Tuesday, September 10, 2013

The Round House

by Louise Erdrich
Harper     2012
317 pages     Fiction.

This is a book about the rape of Joe's mother and the way thirteen-year-old Joe helps his father find the rapist and bring him to justice. At its heart, it is a very sad story.

But before you put the thought of reading The Round House aside because you "don't want to read a sad book," let me say that this book is subtly profound, that it deals with difficult topics compellingly, and that the protagonist and narrator, Joe, is a 13-year-old detective "par excellence." The book has it all--a page-turning plot, some extremely humorous moments, and a moral dilemma that causes the reader to ponder the meaning of justice long after the book is done.

Many of Erdrich's books are set on an Ojibwa reservation in North Dakota. Erdrich, herself, is Ojibwa. This is territory that most of us know little about, and Erdrich teaches us about life on the reservation without didacticism. The NPR reviewer says the Erdrich has "created for us the keenly made story of a peculiar history, in an out of the way part of our continent, that touches on the hearts and souls of us all." The theme of this particular book is violence against Native American women and the rule of law on the reservation and how it collides with federal and state law. The plot is interwoven with fascinating characters, scenes of daily reservation life, a pow wow, and an old grandpa telling Ojibwa legends. Teenage boys snack on fry bread, grandmas tell bawdy stories, and a loving family deals with personal tragedy.

Joe is a vivid character as are his buddies and their families. When his mother, Geraldine, is raped, Joe is forced to grow up in unanticipated ways. Bazil, Joe's father, is a tribal judge, and he includes Joe in his detective work. By telling Joe about the rape, he puts a layer of maturity on the boy, which Joe then passes on to his friends, particularly Cappy his best friend. The boys bike madly all over the reservation as they solve the crime--mostly behind the backs of their parents. Some of their sleuthing is humorous; some is extremely dangerous. Their concept of justice is immature, like their years, but the ramifications of the justice they exact follows Joe into adulthood. (He is narrating the story as an adult--a tribal judge like his father.)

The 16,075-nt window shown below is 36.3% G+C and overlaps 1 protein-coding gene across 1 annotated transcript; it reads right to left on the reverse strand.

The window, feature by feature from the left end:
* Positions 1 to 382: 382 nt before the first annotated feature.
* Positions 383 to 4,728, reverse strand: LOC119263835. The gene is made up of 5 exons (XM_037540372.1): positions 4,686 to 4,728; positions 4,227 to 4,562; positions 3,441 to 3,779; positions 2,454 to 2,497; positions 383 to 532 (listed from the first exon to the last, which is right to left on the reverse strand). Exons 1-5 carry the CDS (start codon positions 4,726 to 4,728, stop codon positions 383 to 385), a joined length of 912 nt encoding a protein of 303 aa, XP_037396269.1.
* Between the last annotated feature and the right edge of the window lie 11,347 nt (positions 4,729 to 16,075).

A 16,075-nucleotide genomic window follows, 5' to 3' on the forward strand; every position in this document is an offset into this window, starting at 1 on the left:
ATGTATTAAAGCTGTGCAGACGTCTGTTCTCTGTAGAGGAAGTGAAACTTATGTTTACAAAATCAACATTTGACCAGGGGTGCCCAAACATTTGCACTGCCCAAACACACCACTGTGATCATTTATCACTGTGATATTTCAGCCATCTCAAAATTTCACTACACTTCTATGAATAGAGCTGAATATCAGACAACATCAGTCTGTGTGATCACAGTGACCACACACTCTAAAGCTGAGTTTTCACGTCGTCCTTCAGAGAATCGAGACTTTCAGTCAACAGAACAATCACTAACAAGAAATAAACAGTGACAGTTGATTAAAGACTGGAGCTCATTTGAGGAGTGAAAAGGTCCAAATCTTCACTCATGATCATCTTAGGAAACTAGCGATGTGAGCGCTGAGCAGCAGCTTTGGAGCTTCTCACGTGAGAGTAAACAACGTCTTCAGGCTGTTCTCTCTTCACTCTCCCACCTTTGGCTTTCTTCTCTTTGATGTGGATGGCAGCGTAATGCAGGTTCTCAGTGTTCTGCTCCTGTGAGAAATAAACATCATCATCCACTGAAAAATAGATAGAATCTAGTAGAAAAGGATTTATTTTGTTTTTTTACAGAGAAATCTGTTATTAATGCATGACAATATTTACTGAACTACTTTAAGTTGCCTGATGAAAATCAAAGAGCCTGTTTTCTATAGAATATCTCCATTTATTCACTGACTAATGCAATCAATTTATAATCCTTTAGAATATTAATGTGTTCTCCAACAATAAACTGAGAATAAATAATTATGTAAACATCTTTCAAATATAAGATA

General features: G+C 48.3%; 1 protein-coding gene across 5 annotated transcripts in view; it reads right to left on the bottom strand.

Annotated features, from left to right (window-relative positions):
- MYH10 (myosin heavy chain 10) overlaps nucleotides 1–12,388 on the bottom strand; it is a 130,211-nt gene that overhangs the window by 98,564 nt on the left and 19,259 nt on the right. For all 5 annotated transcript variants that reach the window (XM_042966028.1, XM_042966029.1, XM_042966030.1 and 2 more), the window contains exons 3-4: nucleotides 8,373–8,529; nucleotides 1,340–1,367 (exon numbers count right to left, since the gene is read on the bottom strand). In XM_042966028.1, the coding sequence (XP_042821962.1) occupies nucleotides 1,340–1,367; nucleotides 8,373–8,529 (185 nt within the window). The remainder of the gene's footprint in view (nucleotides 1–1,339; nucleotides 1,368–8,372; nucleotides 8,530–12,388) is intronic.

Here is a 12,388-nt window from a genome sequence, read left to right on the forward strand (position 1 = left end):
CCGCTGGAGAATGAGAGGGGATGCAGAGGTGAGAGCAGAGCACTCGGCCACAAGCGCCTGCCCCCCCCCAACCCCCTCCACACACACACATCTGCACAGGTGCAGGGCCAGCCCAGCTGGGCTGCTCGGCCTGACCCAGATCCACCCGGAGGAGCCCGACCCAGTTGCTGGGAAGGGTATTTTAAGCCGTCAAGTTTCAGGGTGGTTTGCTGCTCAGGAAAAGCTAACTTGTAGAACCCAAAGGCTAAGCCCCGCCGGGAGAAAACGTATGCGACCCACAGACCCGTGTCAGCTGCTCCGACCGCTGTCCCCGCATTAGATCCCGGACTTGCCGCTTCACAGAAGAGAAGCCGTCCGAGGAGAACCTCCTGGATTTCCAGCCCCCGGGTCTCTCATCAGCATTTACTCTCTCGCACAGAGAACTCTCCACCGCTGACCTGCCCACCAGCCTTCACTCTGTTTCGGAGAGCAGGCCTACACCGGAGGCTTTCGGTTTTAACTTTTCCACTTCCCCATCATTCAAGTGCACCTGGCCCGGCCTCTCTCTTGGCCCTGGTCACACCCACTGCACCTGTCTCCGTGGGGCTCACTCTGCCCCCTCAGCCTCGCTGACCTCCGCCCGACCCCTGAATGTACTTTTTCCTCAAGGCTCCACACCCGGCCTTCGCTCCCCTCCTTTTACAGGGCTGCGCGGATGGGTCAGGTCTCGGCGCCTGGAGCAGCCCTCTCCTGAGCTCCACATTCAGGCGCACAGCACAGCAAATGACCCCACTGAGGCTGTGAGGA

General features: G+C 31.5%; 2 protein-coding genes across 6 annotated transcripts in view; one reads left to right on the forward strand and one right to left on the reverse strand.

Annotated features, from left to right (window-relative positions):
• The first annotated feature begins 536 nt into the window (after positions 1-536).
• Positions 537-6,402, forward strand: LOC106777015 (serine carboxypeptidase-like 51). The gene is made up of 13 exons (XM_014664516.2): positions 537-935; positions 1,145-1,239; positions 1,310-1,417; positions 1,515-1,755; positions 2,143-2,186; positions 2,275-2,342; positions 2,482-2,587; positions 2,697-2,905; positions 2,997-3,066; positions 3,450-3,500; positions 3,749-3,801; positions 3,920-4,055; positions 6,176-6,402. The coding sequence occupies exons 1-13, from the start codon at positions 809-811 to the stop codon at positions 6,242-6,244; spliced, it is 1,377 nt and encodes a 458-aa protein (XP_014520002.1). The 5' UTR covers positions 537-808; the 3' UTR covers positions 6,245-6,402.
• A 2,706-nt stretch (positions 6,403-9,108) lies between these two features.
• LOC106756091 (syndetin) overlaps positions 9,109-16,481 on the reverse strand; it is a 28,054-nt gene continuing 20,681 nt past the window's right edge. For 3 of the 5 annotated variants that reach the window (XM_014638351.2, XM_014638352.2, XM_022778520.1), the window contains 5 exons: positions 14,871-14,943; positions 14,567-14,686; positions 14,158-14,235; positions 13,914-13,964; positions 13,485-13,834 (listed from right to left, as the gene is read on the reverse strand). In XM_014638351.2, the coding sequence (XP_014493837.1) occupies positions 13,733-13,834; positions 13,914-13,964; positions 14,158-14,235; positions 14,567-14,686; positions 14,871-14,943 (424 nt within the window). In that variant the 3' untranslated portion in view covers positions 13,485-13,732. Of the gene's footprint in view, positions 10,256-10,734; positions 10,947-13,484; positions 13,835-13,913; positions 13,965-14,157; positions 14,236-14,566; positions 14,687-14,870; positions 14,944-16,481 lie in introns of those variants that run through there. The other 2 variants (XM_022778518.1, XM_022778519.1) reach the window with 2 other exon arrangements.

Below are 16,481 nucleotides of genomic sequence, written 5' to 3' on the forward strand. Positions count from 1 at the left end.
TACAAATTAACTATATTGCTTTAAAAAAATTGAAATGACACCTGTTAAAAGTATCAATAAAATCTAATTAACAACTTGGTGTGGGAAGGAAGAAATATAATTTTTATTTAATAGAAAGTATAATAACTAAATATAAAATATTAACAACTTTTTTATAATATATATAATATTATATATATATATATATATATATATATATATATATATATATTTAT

The novel's subplots are as fascinating as the detective story. It is evident by the way Erdrich weaves the stories together that we are putty in the hands of a master storyteller. Sometimes, I had to stop reading just to come up for air--it was so intense that I couldn't read any further. Erdrich won the National Book Award in 2012 for The Round House, and it is well deserved. The illustration in the New York Times review very aptly conveys the intensity of the novel.

Familial love is one of the themes of The Round House.  Bazil loves Geraldine and is extremely patient with her suffering following the rape. By his loving example, he shows Joe how a woman should be treated, rather than the way his mother was treated. Bazil is similar in many ways to Atticus Finch in To Kill A Mockingbird, and the reader has the same warm feeling toward him that we have to Atticus. He is a just man caught in a very unjust situation. 

I liked the way the reviewer in the Washington Times began his piece about The Round House. "Novelists who can create vivid, plausible, living characters are rare, but novelists who also can create a believable world and a compelling story for those characters are blessed. Louise Erdrich is blessed."

Erdrich says in an interview that she wrote the last paragraph of the book after she had written about half of the book. After she wrote the last paragraph, she put her head in her hands and wept. I did the same. 

The family always stopped for ice cream on their way home from a trip, but on the last trip in The Round House they did not stop. "We passed over in a sweep of sorrow that would persist into our small forever. We just kept going." The "sweep of sorrow" that assails the reader's heart in this poignant coming of age story goes on long after the book is finished. Indeed, the very last sentence of the book, "We just kept going," is a small affirmation that life goes on, people survive tragedy, and hope is ever present in the human soul.

The NPR review, which by the way gives a good summary of the book:

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